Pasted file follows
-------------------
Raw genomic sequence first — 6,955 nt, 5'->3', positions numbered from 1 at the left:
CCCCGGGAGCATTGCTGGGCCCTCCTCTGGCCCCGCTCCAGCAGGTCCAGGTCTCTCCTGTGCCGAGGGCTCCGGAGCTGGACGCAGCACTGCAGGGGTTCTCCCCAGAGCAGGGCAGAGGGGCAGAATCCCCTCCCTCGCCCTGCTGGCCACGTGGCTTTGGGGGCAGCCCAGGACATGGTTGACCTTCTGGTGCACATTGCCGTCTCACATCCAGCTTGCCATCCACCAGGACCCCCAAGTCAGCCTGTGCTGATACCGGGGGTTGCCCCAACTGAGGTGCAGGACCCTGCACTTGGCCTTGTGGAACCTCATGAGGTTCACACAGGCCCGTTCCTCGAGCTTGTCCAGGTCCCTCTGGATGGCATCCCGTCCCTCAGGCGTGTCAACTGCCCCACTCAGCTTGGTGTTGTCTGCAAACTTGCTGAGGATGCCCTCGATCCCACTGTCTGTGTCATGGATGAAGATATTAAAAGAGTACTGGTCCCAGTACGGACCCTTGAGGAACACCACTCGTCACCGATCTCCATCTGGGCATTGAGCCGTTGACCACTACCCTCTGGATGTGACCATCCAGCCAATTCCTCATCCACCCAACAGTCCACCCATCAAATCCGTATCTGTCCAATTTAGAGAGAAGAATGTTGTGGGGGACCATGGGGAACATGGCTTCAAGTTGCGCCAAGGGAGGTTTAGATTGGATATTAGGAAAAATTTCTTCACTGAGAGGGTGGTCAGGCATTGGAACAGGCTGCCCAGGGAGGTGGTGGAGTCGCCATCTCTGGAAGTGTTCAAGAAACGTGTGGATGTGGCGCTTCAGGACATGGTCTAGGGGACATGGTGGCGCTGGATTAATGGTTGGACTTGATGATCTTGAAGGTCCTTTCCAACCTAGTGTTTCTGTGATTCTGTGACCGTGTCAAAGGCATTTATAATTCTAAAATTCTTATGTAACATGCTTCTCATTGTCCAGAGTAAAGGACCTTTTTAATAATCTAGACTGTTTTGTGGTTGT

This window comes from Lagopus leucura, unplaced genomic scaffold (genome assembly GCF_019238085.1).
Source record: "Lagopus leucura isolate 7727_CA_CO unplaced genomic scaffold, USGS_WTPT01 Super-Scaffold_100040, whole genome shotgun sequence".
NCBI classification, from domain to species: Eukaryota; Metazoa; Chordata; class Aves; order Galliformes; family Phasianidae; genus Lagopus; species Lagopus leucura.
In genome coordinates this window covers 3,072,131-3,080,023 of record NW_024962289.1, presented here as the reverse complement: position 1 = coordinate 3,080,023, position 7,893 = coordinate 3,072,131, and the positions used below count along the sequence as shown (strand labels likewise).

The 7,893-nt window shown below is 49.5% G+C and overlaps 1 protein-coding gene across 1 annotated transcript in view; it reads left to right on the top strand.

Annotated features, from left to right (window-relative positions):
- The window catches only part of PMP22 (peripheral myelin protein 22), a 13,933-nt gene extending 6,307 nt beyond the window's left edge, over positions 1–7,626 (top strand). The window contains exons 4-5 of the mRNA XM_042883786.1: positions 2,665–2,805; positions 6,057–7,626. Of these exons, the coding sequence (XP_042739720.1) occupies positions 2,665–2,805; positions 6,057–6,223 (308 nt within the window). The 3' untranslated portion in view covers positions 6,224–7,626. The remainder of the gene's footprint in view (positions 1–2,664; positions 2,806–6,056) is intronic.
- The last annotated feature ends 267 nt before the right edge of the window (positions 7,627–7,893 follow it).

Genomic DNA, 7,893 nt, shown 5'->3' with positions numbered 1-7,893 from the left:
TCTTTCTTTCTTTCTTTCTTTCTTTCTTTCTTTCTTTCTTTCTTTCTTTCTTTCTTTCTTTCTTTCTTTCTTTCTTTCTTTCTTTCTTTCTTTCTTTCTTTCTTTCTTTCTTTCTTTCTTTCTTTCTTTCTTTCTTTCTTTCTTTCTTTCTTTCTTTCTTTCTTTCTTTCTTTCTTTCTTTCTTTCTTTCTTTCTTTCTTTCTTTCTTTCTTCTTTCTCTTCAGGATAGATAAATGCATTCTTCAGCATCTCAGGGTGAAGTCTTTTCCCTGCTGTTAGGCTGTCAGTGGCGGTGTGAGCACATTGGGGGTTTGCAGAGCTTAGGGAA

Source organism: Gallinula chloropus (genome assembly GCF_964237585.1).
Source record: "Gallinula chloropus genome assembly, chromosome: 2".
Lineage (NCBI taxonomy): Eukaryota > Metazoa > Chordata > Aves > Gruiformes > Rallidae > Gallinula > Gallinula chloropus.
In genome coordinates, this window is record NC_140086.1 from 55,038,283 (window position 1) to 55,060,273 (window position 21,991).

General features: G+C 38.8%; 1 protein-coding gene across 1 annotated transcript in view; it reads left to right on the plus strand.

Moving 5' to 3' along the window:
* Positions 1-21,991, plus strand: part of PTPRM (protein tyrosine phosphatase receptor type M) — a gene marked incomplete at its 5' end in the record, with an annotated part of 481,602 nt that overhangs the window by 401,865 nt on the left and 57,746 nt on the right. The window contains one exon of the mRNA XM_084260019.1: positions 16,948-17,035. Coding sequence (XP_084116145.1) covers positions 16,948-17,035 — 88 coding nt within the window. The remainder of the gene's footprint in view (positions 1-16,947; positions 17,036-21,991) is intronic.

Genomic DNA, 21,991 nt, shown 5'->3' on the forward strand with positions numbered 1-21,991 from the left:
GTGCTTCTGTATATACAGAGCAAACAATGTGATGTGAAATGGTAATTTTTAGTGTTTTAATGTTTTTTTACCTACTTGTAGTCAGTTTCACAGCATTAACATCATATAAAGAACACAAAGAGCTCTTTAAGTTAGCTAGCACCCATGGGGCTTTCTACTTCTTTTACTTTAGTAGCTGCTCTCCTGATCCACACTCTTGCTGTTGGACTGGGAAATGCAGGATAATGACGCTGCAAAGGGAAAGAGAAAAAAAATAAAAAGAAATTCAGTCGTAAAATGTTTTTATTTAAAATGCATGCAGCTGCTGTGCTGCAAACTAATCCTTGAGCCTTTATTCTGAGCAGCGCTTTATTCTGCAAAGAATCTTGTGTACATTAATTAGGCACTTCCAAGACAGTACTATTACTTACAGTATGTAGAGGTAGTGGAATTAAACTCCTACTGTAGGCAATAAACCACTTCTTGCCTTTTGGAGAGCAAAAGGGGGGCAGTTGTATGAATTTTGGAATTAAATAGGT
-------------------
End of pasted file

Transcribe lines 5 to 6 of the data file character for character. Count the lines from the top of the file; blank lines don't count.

NCBI classification, from domain to species: Eukaryota; Metazoa; Chordata; class Aves; order Galliformes; family Phasianidae; genus Lagopus; species Lagopus leucura.
In genome coordinates this window covers 3,072,131-3,080,023 of record NW_024962289.1, presented here as the reverse complement: position 1 = coordinate 3,080,023, position 7,893 = coordinate 3,072,131, and the positions used below count along the sequence as shown (strand labels likewise).